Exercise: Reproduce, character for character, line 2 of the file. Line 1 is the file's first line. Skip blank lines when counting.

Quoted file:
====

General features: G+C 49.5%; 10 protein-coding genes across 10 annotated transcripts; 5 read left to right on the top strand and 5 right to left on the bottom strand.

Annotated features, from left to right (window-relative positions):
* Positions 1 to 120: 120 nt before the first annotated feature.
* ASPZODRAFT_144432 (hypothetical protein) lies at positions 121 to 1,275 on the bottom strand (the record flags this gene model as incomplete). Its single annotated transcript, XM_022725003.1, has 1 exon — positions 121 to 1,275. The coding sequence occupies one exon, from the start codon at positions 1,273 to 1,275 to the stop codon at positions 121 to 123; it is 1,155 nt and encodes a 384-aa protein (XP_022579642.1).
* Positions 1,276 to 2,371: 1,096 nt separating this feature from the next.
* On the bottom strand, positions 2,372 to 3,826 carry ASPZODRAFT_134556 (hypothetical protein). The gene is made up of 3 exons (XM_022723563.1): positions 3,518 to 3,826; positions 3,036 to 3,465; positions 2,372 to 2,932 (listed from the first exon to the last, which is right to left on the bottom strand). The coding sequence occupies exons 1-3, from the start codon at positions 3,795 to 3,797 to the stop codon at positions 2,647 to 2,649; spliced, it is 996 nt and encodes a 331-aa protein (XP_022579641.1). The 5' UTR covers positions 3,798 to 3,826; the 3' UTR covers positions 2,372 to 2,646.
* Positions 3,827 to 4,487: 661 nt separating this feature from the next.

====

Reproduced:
Annotated features, from left to right (window-relative positions):